Celsius knocks out a broad range of weeds we see in our warm season turf including dollar weed, clover, Florida pusley (Florida Snow), and many others.
Celsius Herbicide Rates
You will also notice there are 3 “rates” for different weeds, a low, mid and high. Once again from experience I can tell you that most people either use the low or the high rate. People who are apprehensive use the low rate, and people who are pissed off at the weeds and ready to spray angry use the max rate. In fact, there are people that treat the max rate the same way as the turbo button on their blower. If the thing has a turbo button you can bet it’s pressed all the time, everytime. Same with the high rate of Celsius: if it’s available, people are gonna use it to smoke the weeds in the lawn regardless.
Another reason this happens is that up until recently, you could only buy a big bottle and pay over $130 for it. The typical DIYer with a 5,000 sq ft lawn who only has to spot spray or zone spray twice a year will get over 10 years of chemical in one 10oz bottle. It’s crazy for a DIYer to have to buy and store that much product basically forever.
Easy To Measure Single Use Packs
The makers of Celsius WG (Bayer sold recently to Envu) must have seen some of this too, and they recently released easy-to-use “single use packs” that take 100% of the measuring out of the equation. No more weights, cups, none of it.
The pack contains enough Celsius WG to cover 4,000 sq ft at the low rate, or 2,000 sq ft at the high rate. For us, and the way we spray, you just need a 4 gallon backpack sprayer and you are good-to-go.
For the high rate, just add 2 gallons of water, add the Celsius WG packet, agitate well, clear the line, and you are ready to go spray.
Here is a video I produced showing you how to do it.
If you want to go with the low rate, then that exact same packet goes into 4 gallons of water in your backpack and now you can cover up to 4,000 sg ft for blanket sprays, zones sprays, etc.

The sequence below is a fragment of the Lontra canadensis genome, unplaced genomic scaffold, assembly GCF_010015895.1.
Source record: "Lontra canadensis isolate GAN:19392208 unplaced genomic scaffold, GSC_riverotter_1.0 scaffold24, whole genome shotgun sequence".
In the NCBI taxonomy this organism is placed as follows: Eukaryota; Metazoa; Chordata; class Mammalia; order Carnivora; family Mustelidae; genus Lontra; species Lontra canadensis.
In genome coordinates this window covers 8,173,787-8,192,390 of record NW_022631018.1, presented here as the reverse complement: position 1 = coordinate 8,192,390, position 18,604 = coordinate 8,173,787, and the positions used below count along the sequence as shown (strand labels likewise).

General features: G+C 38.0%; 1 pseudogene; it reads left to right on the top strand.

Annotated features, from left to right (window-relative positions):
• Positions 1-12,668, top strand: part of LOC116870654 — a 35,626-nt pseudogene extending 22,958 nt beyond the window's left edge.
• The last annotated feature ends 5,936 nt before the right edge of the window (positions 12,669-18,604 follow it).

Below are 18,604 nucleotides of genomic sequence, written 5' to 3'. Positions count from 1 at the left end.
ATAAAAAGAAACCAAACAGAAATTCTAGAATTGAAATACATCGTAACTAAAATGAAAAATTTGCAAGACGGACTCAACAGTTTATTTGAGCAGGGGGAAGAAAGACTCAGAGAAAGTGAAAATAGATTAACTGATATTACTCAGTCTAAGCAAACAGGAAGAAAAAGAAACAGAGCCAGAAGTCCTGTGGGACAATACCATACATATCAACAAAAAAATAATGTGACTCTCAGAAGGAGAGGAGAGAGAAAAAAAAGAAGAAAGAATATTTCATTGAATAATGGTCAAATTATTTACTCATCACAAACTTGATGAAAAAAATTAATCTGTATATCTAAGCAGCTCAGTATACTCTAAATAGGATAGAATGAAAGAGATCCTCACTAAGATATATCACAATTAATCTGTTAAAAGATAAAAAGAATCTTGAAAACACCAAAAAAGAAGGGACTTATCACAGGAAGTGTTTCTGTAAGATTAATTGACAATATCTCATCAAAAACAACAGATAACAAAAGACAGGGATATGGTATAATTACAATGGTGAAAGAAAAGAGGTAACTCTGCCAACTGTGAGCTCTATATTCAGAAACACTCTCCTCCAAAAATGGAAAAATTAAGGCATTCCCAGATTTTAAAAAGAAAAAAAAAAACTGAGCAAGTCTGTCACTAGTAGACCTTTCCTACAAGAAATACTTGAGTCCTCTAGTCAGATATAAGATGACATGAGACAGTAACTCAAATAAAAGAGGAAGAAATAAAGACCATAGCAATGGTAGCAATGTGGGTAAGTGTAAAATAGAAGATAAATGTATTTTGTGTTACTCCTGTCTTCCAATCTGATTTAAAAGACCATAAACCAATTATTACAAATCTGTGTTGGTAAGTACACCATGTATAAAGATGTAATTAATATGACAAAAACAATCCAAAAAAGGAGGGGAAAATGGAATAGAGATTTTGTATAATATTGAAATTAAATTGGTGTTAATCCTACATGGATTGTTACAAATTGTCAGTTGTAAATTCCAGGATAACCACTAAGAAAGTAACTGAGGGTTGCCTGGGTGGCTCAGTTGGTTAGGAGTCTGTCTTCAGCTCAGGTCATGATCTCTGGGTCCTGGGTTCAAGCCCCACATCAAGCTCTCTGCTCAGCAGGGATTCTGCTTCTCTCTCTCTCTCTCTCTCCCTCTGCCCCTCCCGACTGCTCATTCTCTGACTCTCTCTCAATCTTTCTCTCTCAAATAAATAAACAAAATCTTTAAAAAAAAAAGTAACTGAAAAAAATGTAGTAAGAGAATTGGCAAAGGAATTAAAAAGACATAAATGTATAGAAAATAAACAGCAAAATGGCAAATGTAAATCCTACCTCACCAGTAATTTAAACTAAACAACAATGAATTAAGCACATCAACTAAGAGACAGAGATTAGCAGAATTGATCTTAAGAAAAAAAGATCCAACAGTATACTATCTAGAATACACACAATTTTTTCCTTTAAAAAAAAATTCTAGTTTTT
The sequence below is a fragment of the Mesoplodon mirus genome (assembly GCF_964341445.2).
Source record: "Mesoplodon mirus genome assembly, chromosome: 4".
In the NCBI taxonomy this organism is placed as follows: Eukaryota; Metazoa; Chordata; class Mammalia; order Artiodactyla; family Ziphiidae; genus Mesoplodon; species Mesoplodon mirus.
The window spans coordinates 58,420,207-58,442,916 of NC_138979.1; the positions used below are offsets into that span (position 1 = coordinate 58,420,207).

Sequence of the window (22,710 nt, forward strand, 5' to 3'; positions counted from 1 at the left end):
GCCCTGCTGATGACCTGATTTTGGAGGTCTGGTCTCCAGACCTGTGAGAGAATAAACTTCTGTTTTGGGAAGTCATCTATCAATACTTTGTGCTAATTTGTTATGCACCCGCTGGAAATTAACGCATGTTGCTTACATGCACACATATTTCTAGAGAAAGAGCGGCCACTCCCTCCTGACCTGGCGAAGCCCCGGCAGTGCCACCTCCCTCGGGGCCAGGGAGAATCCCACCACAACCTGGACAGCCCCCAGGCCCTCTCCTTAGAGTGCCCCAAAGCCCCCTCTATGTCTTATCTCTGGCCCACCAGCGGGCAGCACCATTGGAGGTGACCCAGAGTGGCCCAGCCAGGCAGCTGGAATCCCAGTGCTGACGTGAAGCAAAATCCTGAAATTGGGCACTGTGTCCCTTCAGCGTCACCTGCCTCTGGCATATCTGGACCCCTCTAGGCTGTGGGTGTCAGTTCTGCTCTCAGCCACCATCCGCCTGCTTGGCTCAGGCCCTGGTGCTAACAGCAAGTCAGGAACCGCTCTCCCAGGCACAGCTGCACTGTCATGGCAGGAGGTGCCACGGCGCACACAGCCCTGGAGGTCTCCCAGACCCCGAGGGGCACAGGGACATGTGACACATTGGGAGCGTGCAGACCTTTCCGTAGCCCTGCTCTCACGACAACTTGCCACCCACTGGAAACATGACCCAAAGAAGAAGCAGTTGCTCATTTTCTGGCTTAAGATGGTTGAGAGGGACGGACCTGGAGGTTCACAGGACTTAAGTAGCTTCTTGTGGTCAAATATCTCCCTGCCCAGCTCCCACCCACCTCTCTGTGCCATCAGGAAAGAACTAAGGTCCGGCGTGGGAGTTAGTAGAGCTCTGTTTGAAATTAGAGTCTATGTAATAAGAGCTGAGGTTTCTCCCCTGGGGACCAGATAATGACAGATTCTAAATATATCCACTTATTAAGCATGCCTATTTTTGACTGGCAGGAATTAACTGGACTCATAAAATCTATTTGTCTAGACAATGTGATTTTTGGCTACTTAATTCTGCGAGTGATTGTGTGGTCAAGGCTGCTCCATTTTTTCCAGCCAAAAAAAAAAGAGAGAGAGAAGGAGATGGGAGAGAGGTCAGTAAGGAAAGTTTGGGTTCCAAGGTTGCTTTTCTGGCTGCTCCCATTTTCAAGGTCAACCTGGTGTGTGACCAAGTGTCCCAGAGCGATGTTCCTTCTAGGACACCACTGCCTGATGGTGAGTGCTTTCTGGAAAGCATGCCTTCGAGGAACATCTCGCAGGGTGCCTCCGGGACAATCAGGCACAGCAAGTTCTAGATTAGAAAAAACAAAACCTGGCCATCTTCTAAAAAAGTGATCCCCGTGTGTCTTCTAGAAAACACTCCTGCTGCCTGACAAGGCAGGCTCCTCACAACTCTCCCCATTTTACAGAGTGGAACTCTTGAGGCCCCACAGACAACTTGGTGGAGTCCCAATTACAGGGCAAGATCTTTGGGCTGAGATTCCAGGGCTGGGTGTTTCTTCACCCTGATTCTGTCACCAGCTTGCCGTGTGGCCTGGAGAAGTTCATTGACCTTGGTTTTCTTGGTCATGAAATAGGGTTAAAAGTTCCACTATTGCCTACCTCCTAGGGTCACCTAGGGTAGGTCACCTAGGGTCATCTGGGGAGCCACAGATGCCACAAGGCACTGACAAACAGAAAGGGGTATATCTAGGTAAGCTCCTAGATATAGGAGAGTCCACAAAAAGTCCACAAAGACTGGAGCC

It is recommended that the mix be used within 1 week of original mix time to keep efficacy. That is another question people often ask is “how long can herbicide stay ‘good’ once mixed” and in the case of Celsius herbicide, it’s one week.
Now you probably will see just a little bit of stunting growth in St Augustine and I’ve also seen it in my Empire Zoysia. This stunting literally is that, the grass around where you sprayed weeds with Celsius just stops growing. It doesn’t turn brown or burn, it literally just site there. Give it about a week and it will recover and start growing again like normal, and hopefully, the weeds that were sprayed are completely dead by then. If not, the label on Celsius says you can re-apply 2-4 weeks later if needed.
Max Use Rate for Celsius WG Herbicide
Now one thing I want to call out here is the yearly maximum allowable use rate on Celsius WG when doing blanket applications. A blanket application means you are spraying the entire lawn. This is found on the main label of the bottle product but works the same for the single use packs.
The max use rate per year of Celsius WG is 4.83 grams per 1,000 sq ft. On the label you can see that the limit is 210 grams per acre. An acre is 43,500 sq ft so here is the math: